Making Twitter Tweet – Using the TPG Notifier

Posted on Friday, 9 May 2008 by Steve Faulkner

As part of my presentation at the Accessibility 2.0 Conference I demonstrated a preferences module conceived by Hans Hillen, Gez Lemon and I, as a proof of concept(s) for ways to provide cues to users allowing them to benefit from and/or have access to content that changes dynamically without a page refresh. This was presented using the Twitter character countdown feature, which indicates to users the number of characters (140 character limit) they have left to type into a textarea.

The TPG notifier includes 3 methods to inform a user of how many letters they have left to type in a text area, before the limit is reached. The 3 methods:

  1. JavaScript alert
  2. Flash aural cues
  3. WAI-ARIA Live regions

Each method has its pros and cons:

  1. The JavaScript alert requires that focus be moved away from the text area to the alert box and the user to press the ‘OK’ button for the focus to be moved back to its previous position in the text area. But this method is probably the most widely supported across browsers and Assistive Technology.
  2. The Flash method involves the use of reasonably complex JavaScript and the production of the aural cue files. But is well supported and does not require the AT to support Flash, only that the Browser has the Flash plugin installed.
  3. The WAI-ARIA live region method is easily implemented, but currently has limited support.

As previously stated this is a ‘proof of concept’ and has not been tested with assistive technology users. The most important aspect is that it provides Preferences, which a user can enable if they choose to. So users are not forced to use any method if they don’t find them useful.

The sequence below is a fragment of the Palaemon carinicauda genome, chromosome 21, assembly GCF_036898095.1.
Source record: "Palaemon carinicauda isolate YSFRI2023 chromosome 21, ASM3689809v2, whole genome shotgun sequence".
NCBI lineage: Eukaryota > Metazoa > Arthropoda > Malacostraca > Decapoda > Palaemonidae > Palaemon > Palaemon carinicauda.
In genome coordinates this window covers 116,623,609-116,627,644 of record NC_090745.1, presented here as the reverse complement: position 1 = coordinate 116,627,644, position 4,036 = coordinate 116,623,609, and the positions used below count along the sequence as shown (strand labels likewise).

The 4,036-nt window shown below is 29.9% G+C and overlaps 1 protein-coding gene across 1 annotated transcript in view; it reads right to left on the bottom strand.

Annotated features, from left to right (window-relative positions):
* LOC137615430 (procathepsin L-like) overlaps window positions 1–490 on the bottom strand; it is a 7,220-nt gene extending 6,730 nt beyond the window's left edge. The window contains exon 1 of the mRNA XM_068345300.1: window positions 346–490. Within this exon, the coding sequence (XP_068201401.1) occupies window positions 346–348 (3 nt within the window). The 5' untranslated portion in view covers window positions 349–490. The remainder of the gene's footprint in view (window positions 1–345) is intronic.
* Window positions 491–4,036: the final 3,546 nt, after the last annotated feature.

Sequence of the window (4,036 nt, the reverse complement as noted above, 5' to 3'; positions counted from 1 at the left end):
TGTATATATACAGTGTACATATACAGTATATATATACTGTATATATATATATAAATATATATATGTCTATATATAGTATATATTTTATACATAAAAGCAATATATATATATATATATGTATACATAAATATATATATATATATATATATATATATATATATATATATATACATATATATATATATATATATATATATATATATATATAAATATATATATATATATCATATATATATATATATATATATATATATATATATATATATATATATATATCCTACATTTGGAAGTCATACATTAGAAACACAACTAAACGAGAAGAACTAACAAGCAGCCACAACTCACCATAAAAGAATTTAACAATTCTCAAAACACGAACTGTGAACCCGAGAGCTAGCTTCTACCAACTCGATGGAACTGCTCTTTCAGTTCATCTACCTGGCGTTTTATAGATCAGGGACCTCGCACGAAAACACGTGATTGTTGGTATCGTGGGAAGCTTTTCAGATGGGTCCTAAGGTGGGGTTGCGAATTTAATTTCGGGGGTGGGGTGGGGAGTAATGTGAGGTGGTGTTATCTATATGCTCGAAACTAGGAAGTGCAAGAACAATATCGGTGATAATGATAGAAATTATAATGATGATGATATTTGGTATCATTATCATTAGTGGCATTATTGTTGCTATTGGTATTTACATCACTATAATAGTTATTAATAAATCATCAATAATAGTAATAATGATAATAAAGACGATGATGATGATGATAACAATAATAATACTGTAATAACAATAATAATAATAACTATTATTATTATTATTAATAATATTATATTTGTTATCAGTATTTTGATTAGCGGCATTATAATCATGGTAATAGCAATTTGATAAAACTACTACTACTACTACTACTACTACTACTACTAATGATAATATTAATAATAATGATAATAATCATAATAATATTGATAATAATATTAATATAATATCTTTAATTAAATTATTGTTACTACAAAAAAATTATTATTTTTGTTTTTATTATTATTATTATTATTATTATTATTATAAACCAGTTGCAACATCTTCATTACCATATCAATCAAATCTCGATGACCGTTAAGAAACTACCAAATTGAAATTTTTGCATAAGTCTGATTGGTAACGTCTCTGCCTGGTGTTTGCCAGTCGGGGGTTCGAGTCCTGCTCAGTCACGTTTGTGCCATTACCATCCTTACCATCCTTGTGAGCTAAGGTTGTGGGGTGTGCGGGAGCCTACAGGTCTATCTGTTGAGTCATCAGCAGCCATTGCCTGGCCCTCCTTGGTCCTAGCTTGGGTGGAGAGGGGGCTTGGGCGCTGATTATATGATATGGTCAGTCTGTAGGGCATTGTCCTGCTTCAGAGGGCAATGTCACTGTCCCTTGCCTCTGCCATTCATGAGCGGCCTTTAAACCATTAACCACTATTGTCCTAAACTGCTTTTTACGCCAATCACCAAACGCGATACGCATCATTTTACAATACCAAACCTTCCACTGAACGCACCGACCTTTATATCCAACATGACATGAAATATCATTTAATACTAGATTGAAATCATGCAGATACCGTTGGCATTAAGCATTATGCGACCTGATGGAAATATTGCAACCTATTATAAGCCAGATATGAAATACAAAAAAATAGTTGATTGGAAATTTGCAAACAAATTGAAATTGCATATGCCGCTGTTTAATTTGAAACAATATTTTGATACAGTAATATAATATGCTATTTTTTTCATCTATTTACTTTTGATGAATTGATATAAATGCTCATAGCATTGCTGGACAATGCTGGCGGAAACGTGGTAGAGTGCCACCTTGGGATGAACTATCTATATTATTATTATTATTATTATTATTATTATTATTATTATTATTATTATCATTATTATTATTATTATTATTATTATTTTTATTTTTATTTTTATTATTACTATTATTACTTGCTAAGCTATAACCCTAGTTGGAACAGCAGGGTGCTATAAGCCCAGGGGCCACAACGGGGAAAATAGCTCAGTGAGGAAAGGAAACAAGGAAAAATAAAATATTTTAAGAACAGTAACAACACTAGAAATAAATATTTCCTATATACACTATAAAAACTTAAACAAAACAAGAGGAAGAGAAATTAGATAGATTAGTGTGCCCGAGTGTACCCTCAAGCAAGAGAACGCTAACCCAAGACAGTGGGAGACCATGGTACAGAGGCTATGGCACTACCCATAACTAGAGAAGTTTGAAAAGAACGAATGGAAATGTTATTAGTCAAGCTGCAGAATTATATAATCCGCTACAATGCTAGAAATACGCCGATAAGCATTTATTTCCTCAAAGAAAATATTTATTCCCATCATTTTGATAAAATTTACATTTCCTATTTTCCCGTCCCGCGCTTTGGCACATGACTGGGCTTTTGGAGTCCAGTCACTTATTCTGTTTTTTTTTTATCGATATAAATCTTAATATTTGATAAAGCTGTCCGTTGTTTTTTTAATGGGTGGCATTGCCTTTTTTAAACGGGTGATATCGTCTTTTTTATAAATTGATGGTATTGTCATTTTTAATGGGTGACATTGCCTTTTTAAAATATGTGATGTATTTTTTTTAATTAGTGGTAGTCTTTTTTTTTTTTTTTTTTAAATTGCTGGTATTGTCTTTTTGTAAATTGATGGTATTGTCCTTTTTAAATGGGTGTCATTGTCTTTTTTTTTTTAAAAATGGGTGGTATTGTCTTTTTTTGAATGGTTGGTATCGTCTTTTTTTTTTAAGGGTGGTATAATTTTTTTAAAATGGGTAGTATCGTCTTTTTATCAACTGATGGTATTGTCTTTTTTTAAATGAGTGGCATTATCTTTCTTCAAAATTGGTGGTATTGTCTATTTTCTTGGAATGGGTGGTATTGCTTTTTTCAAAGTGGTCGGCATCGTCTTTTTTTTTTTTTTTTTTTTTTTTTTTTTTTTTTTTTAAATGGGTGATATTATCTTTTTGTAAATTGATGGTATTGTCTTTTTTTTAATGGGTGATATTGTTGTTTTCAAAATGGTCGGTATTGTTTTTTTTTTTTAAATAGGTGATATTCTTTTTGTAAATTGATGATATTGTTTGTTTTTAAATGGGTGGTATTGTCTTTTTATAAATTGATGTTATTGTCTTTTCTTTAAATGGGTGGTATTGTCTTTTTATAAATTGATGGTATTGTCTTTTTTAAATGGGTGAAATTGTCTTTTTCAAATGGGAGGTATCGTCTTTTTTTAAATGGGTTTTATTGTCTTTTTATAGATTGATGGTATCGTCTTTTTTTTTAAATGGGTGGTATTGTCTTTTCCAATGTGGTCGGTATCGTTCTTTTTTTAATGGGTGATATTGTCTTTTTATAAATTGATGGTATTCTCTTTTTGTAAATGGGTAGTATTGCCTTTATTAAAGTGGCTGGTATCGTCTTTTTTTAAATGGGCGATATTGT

Demonstration

Have a look at the working example or download the example sourcecode (zip file). The example has WAI-ARIA live regions, with a visual fade indicator, set as default. If live regions are unsupported by a user’s browser or Assistive Technology, they can choose from the other methods available.

Technical Details

Hans Hillen took on the task of developing the concept (thanks Hans!) and provides information on the technical details:

The TPG notifier can be created as a javascript object by a developer for any specific page. It uses unobtrusive scripting, but does not fall back on a non scripted alternative. User agents that do not support javascript simply will not receive the updates.

The notifier object allows developers to create different notifications, which can then be sent to the user at any suitable event. Currently there are three different notification types: Auditory Icons (using Adobe Flash), browser alerts, and live regions. The key factor is that the end user can decide which method to use, based on his or her preference and level of support. The Notifier class is easy to extend, allowing additional notification alternatives to be added in the future. For now, let’s have a closer look at the available methods:

Audio Updates Using Adobe Flash